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How to Schedule a Windows Reboot at a Later Time



Updated on 8/26/2008 with corrected information!

Window’s simple shutdown command works well, but has some major drawbacks. The major one is that it will only schedule a reboot up to 10 minutes into the future (600 seconds). Linux’s shutdown command makes this easy, just issue the command ‘shutdown -r +60′ for example to reboot an hour in the future.

No such luck in Windows, you need to download a separate program to do this. It is a sysinternals program, you might remember sysinternals from such utilies like FileMon and ProcessMonitor.

The program we use for this is called PsTools and more specifically the file psshutdown.exe.

[Download PsTools here]

Place psshutdown.exe into a directory for future use, for this example we will use c:\tools\.

Easiest Method:

Type the following command into the command prompt:

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c:\tools\psshutdown.exe -r -f -c -t 02:00 /accepteula

PSshutdown will respond with:

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2
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PsShutdown v2.52 - Shutdown, logoff and power manage local and remote systems
Copyright (C) 1999-2006 Mark Russinovich
Sysinternals - www.sysinternals.com

Local system is scheduled to reboot in 15:08:00.

If all goes will, Windows will reboot at 2:00am, or your specified time. This command will start a system service with the psstools scheduling program, PSSDNSVC.EXE.

Alternate Method:

Then open a command prompt and type the following command:

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at 2:00am c:\tools\psshutdown.exe -r -f -c -t 10 /accepteula

This will result in:

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Added a new job with ID = 1

You can verify this task has been added by looking at the Scheduled Tasks – the job name will be At1 if you haven’t scheduled any other tasks via the command line.


Originally posted 20080527 and last touched 20080826
Dave Drager+ is the Chief Technology Officer at XDA-Developers, where he keeps the server farm running efficiently for millions of visitors per day. He has written previously for the technology blogs Lifehacker and MakeUseOf.


  • Ronny Ong

    Actually, the shutdown command is built into virtually every version of Windows released in the last 8 years:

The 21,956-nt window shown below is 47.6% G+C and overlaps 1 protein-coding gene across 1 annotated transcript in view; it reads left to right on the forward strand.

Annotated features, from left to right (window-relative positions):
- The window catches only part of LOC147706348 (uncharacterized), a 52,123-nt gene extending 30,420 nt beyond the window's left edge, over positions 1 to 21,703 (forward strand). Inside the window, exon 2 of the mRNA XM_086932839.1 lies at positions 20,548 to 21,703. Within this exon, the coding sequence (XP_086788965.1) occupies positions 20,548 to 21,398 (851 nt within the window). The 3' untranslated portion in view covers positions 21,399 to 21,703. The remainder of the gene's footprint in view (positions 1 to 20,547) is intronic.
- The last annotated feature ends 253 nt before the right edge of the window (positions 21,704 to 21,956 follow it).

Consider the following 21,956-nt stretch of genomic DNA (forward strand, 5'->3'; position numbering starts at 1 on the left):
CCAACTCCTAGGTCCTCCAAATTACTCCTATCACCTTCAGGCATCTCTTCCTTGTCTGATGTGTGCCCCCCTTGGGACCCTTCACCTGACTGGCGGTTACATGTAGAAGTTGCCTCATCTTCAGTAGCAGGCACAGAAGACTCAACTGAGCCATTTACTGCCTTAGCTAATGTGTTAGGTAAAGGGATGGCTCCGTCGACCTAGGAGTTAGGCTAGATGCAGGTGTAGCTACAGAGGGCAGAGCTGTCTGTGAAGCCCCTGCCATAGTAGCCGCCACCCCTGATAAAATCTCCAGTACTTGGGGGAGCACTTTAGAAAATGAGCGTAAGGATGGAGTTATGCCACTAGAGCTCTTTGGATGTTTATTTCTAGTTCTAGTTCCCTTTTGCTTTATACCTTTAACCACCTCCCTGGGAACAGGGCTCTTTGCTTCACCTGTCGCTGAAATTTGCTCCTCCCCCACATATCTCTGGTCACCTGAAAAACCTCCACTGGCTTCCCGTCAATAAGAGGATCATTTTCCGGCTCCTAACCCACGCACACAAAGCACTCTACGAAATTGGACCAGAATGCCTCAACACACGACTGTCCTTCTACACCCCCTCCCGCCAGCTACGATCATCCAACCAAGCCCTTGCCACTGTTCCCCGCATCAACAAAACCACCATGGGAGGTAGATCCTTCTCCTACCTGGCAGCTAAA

XP (Pro/Tablet/Media Center Editions)
    Vista (All Editions)
    Server 2003 (All Editions)
    Server 2008 (All Editions)

    The only exception is XP Home Edition.

    Syntax example: shutdown -r -f -t 10

    In fact, your use of psshutdown with Scheduled Tasks is silly because one of the main reasons to use psshutdown instead of the built-in shutdown is that the -t option of psshutdown supports HH:MM (time in 24-hour format) in addition to NN (number of seconds). So your example could have been:

    psshutdown -r -f -c -t 02:00 /accepteula

    Which is better because it does not rely upon the Task Scheduler service being enabled and running. Instead, psshutdown temporarily installs its own service. Occasionally, anti-malware which has been set to paranoid settings may block this, but typically such settings would also block the addition of a Scheduled Task.

  • Ronny Ong

    Actually, the shutdown command is built into virtually every version of Windows released in the last 8 years:

    XP (Pro/Tablet/Media Center Editions)
    Vista (All Editions)
    Server 2003 (All Editions)
    Server 2008 (All Editions)

    The only exception is XP Home Edition.

    Syntax example: shutdown -r -f -t 10

    In fact, your use of psshutdown with Scheduled Tasks is silly because one of the main reasons to use psshutdown instead of the built-in shutdown is that the -t option of psshutdown supports HH:MM (time in 24-hour format) in addition to NN (number of seconds). So your example could have been:

    psshutdown -r -f -c -t 02:00 /accepteula

    Which is better because it does not rely upon the Task Scheduler service being enabled and running. Instead, psshutdown temporarily installs its own service. Occasionally, anti-malware which has been set to paranoid settings may block this, but typically such settings would also block the addition of a Scheduled Task.

  • http://solfrejazz.livejournal.com/ http://solfrejazz.livejournal.

    I’m assuming you mean turn of the computer, and not restart it. Please tell me if I’m wrong. And if I’m right – my comment is this: I would like to know how to schedule a shut-down of a mac computer.

  • http://solfrejazz.livejournal.com/ http://solfrejazz.livejournal.com/

    I\’m assuming you mean turn of the computer, and not restart it. Please tell me if I\’m wrong. And if I\’m right – my comment is this: I would like to know how to schedule a shut-down of a mac computer.

  • http://davedrager.com Dave Drager

    Ronny, Thanks for the info. I’ve updated the post with your information! I agree – it is better to run it outside of task manager as it just leaves more points of failure.

  • http://systembash.com Dave

    Ronny, Thanks for the info. I’ve updated the post with your information! I agree – it is better to run it outside of task manager as it just leaves more points of failure.

  • http://www.RolandByrd.com Roland Byrd

    I’d just like to add the the “-accepteula” switch seems to be required. Otherwise the reboot just hangs there and eventually times out–if it’s a scheduled task.